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NY F86092

May 11, 2000

CLA-2-44:RR:NC:SP:230 F86092


TARIFF NO.: 4421.90.9840

Mr. William F. Wilke
P.O. Box 7143
Stateline, NV 89449

RE: The tariff classification of decorative wooden panels from Egypt.

Dear Mr. Wilke:

In your letter dated April 21, 2000, you requested a tariff classification ruling.

A sample identified as “Mashrabeya” was submitted and will be retained for reference. It is a small (5” x 10”) openwork panel consisting of a series of parallel, spindle-like pieces of wood that are spaced about ½” apart from one another and held together by numerous diagonal wooden pegs. Each spindle-like piece, which is approximately 5/8” in maximum cross-section diameter, is wood that appears to have been lathe turned to produce a non-uniformly contoured ornamental shape. You state that the panels, which will be imported in widths ranging from 2” to 8” and lengths from 6” to 40”, will be used as decorations “in various furniture items, coffee tables, cabinets, decorative screens, etc.”

The applicable subheading for the “Mashrabeya” panels will be 4421.90.9840, Harmonized Tariff Schedule of the United States (HTS), which provides for other (non-enumerated) articles of wood. The duty rate will be 3.3%.

Articles classifiable under subheading 4421.90.9840, HTS, which are products of Egypt are currently entitled to duty-free treatment under the Generalized System of Preferences (GSP) upon compliance with all applicable regulations. The GSP, however, is subject to modification and periodic suspension, which may affect the status of your transaction at the time of entry for consumption or withdrawal from warehouse. To obtain current information on GSP, check the Customs Web site at www.customs.gov. At the Web site, click on "CEBB" and then search for the term "GSP". We note that the sample is not marked with its country of origin. When imported into the United States, the goods (or, if applicable, their immediate containers that will reach the ultimate purchasers) will be required to be so marked (e.g., “Made in Egypt”), legibly, in a conspicuous place, and in a manner sufficiently permanent to reach the ultimate purchasers.

With regard to your question about eligibility for “informal entry” procedures, we suggest that you discuss the matter with Customs officials at the port where the goods will be cleared.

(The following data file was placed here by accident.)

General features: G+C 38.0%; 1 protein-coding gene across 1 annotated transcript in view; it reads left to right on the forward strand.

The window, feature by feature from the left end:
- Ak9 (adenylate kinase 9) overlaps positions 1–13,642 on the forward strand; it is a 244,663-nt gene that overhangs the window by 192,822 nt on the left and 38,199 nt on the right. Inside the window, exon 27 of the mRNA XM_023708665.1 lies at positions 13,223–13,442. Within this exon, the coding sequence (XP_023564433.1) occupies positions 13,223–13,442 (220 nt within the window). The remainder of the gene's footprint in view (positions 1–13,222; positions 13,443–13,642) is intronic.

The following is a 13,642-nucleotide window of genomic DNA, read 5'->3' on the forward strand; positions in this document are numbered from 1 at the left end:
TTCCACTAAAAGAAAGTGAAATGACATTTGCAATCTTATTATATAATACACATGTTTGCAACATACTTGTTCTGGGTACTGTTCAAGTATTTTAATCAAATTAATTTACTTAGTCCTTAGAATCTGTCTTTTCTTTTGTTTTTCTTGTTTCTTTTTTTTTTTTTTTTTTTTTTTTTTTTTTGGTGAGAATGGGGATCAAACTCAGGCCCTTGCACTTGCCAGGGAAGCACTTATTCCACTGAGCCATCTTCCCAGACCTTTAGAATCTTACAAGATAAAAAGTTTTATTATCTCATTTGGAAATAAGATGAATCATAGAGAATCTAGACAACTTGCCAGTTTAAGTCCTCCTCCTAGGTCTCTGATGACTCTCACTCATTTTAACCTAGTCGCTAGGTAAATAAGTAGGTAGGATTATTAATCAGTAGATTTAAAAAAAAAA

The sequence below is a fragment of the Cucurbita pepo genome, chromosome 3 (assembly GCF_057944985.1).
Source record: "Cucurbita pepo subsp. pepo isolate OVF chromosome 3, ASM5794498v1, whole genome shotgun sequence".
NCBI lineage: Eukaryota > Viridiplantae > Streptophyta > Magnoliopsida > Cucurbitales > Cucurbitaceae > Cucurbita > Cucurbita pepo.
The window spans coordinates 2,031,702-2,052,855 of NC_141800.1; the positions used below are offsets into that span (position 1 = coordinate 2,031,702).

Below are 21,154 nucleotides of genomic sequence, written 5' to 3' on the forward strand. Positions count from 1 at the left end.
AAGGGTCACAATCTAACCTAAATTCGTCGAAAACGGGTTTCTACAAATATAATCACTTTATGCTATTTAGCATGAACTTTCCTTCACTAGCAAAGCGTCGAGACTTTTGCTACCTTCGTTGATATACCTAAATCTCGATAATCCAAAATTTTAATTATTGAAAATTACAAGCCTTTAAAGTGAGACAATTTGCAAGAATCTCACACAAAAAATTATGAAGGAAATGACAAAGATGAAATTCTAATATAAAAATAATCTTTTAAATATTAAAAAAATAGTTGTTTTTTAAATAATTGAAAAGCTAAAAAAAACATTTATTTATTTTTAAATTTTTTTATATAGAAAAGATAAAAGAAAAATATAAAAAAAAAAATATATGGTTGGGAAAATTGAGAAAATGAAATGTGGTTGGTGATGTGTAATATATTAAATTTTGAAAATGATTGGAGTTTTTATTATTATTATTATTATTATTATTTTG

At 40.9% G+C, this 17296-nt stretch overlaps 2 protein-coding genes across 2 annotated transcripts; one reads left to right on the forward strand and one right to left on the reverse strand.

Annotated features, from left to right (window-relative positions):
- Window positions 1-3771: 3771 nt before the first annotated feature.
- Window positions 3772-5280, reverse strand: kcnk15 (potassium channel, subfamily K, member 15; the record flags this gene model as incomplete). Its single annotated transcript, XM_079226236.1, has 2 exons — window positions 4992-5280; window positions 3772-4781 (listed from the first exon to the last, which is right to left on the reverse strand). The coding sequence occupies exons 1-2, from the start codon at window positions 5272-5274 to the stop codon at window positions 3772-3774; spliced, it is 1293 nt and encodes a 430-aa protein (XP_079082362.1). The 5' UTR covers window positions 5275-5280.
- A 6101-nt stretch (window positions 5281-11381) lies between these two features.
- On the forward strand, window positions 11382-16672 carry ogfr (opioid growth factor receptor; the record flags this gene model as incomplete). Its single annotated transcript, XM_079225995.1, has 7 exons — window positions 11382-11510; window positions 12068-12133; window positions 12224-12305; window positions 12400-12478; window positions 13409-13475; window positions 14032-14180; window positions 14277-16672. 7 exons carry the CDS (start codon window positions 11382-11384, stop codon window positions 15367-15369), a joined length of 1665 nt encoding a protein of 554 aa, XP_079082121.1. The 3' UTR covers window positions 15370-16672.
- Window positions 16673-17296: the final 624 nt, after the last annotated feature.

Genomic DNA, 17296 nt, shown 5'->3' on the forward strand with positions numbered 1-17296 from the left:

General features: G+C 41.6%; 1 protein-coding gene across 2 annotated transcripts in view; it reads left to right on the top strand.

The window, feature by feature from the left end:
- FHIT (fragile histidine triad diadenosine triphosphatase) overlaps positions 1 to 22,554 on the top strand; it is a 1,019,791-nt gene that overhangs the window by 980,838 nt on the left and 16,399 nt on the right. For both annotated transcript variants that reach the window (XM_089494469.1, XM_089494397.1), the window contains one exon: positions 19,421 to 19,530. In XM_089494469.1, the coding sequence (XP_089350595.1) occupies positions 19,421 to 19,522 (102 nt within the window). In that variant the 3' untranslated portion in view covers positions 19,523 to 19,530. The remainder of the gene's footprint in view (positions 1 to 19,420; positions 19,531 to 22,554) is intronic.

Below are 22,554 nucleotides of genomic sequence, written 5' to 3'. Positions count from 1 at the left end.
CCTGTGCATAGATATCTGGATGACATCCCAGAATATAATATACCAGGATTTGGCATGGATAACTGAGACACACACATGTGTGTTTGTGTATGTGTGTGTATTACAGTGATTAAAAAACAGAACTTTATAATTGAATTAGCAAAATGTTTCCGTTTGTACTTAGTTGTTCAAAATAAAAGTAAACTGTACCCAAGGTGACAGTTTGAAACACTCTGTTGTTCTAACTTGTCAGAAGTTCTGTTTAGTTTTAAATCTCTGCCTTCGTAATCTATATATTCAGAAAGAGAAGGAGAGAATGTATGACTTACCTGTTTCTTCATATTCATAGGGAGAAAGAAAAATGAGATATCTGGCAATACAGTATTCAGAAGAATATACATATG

The holding set forth above applies only to the specific factual situation and merchandise description as identified in the ruling request. This position is clearly set forth in 19 CFR 177.9(b)(1). This section states that a ruling letter is issued on the assumption that all of the information furnished in connection with the ruling request and incorporated therein, either directly, by reference, or by implication, is accurate and complete in every material respect.

This ruling is being issued under the assumption that the subject goods, in their condition as imported into the United States, conform to the facts and the description as set forth both in the ruling request and in this ruling. In the event that the facts or merchandise are modified in any way, you should bring this to the attention of Customs and you should resubmit for a new ruling in accordance with 19 CFR 177.2. You should also be aware that the material facts described in the foregoing ruling may be subject to periodic verification by the Customs Service.

This ruling is being issued under the provisions of Part 177 of the Customs Regulations (19 C.F.R. 177).

A copy of the ruling or the control number indicated above should be provided with the entry documents filed at the time this merchandise is imported. If you have any questions regarding the ruling, contact National Import Specialist Paul Garretto at 212-637-7009.


Robert B. Swierupski

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